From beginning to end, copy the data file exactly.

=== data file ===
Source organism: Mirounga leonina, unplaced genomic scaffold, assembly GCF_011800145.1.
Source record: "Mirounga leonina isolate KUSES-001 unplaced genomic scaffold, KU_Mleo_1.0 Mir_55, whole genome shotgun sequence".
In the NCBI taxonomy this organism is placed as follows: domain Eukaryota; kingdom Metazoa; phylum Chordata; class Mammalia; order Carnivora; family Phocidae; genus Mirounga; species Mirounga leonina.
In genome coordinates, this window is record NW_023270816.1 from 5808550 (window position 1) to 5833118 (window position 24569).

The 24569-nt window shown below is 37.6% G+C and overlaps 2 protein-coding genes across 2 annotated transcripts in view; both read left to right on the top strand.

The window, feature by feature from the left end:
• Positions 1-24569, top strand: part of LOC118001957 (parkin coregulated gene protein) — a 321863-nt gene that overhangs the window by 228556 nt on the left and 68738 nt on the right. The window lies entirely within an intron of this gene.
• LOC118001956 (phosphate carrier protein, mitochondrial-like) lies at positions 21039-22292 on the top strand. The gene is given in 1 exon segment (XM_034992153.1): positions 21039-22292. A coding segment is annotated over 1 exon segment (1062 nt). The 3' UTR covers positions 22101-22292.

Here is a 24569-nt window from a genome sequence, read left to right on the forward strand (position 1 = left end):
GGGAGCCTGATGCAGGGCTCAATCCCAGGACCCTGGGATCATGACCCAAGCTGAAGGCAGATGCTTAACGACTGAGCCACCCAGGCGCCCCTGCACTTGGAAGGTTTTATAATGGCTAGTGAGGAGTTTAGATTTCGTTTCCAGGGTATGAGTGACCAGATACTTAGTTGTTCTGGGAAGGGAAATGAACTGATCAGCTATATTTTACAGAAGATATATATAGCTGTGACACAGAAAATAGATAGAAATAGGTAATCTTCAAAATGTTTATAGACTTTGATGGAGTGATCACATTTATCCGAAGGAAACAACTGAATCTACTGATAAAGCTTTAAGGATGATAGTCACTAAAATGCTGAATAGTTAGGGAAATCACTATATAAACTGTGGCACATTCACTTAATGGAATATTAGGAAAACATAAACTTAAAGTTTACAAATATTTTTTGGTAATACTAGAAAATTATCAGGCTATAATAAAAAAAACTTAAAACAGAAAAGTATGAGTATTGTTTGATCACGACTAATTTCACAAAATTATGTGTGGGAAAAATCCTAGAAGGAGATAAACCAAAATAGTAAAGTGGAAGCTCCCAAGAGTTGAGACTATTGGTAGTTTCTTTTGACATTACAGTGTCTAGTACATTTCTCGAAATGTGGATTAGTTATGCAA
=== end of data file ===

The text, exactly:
Source organism: Mirounga leonina, unplaced genomic scaffold, assembly GCF_011800145.1.
Source record: "Mirounga leonina isolate KUSES-001 unplaced genomic scaffold, KU_Mleo_1.0 Mir_55, whole genome shotgun sequence".
In the NCBI taxonomy this organism is placed as follows: domain Eukaryota; kingdom Metazoa; phylum Chordata; class Mammalia; order Carnivora; family Phocidae; genus Mirounga; species Mirounga leonina.
In genome coordinates, this window is record NW_023270816.1 from 5808550 (window position 1) to 5833118 (window position 24569).

The 24569-nt window shown below is 37.6% G+C and overlaps 2 protein-coding genes across 2 annotated transcripts in view; both read left to right on the top strand.

The window, feature by feature from the left end:
• Positions 1-24569, top strand: part of LOC118001957 (parkin coregulated gene protein) — a 321863-nt gene that overhangs the window by 228556 nt on the left and 68738 nt on the right. The window lies entirely within an intron of this gene.
• LOC118001956 (phosphate carrier protein, mitochondrial-like) lies at positions 21039-22292 on the top strand. The gene is given in 1 exon segment (XM_034992153.1): positions 21039-22292. A coding segment is annotated over 1 exon segment (1062 nt). The 3' UTR covers positions 22101-22292.

Here is a 24569-nt window from a genome sequence, read left to right on the forward strand (position 1 = left end):
GGGAGCCTGATGCAGGGCTCAATCCCAGGACCCTGGGATCATGACCCAAGCTGAAGGCAGATGCTTAACGACTGAGCCACCCAGGCGCCCCTGCACTTGGAAGGTTTTATAATGGCTAGTGAGGAGTTTAGATTTCGTTTCCAGGGTATGAGTGACCAGATACTTAGTTGTTCTGGGAAGGGAAATGAACTGATCAGCTATATTTTACAGAAGATATATATAGCTGTGACACAGAAAATAGATAGAAATAGGTAATCTTCAAAATGTTTATAGACTTTGATGGAGTGATCACATTTATCCGAAGGAAACAACTGAATCTACTGATAAAGCTTTAAGGATGATAGTCACTAAAATGCTGAATAGTTAGGGAAATCACTATATAAACTGTGGCACATTCACTTAATGGAATATTAGGAAAACATAAACTTAAAGTTTACAAATATTTTTTGGTAATACTAGAAAATTATCAGGCTATAATAAAAAAAACTTAAAACAGAAAAGTATGAGTATTGTTTGATCACGACTAATTTCACAAAATTATGTGTGGGAAAAATCCTAGAAGGAGATAAACCAAAATAGTAAAGTGGAAGCTCCCAAGAGTTGAGACTATTGGTAGTTTCTTTTGACATTACAGTGTCTAGTACATTTCTCGAAATGTGGATTAGTTATGCAA